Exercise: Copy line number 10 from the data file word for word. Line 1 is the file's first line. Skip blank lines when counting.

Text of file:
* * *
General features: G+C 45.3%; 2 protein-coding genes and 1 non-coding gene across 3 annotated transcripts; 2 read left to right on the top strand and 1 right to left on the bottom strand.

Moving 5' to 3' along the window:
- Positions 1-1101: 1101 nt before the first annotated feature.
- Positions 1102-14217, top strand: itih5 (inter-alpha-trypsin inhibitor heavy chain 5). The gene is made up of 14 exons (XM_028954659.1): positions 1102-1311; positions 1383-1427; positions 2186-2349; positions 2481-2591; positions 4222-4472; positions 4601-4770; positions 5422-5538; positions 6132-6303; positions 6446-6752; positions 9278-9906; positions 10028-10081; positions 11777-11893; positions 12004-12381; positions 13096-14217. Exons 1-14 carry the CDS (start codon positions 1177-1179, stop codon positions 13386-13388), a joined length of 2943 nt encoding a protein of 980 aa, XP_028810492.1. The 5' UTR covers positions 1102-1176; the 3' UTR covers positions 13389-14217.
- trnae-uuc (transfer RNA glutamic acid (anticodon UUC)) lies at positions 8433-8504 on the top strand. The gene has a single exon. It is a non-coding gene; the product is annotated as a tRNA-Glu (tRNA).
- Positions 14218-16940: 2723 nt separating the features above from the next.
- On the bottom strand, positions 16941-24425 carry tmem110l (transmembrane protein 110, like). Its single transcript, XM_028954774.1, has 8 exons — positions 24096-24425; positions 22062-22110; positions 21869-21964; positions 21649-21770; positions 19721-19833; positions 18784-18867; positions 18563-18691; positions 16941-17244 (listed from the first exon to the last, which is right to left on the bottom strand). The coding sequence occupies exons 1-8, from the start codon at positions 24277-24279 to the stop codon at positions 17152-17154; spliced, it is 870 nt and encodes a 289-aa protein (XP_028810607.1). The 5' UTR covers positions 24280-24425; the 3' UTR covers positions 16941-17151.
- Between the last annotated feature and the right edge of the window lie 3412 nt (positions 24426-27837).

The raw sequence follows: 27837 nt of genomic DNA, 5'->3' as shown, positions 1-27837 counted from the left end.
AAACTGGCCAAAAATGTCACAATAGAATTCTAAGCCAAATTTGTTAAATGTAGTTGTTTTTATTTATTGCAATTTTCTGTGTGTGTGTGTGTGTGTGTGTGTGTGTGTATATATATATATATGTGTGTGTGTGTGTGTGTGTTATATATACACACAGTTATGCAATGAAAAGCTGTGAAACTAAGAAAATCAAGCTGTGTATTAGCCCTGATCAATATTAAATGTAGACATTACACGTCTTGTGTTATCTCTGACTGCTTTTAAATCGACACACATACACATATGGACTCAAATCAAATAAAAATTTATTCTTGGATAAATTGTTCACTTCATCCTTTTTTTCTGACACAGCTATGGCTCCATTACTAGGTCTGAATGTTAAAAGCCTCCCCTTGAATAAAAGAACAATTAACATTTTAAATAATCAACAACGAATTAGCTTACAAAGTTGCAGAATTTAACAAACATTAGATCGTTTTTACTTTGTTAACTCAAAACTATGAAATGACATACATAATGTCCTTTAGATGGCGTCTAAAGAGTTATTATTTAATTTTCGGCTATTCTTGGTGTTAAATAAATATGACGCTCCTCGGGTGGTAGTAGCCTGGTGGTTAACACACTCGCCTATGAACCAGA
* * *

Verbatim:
AAACTGGCCAAAAATGTCACAATAGAATTCTAAGCCAAATTTGTTAAATGTAGTTGTTTTTATTTATTGCAATTTTCTGTGTGTGTGTGTGTGTGTGTGTGTGTGTGTATATATATATATATGTGTGTGTGTGTGTGTGTGTTATATATACACACAGTTATGCAATGAAAAGCTGTGAAACTAAGAAAATCAAGCTGTGTATTAGCCCTGATCAATATTAAATGTAGACATTACACGTCTTGTGTTATCTCTGACTGCTTTTAAATCGACACACATACACATATGGACTCAAATCAAATAAAAATTTATTCTTGGATAAATTGTTCACTTCATCCTTTTTTTCTGACACAGCTATGGCTCCATTACTAGGTCTGAATGTTAAAAGCCTCCCCTTGAATAAAAGAACAATTAACATTTTAAATAATCAACAACGAATTAGCTTACAAAGTTGCAGAATTTAACAAACATTAGATCGTTTTTACTTTGTTAACTCAAAACTATGAAATGACATACATAATGTCCTTTAGATGGCGTCTAAAGAGTTATTATTTAATTTTCGGCTATTCTTGGTGTTAAATAAATATGACGCTCCTCGGGTGGTAGTAGCCTGGTGGTTAACACACTCGCCTATGAACCAGA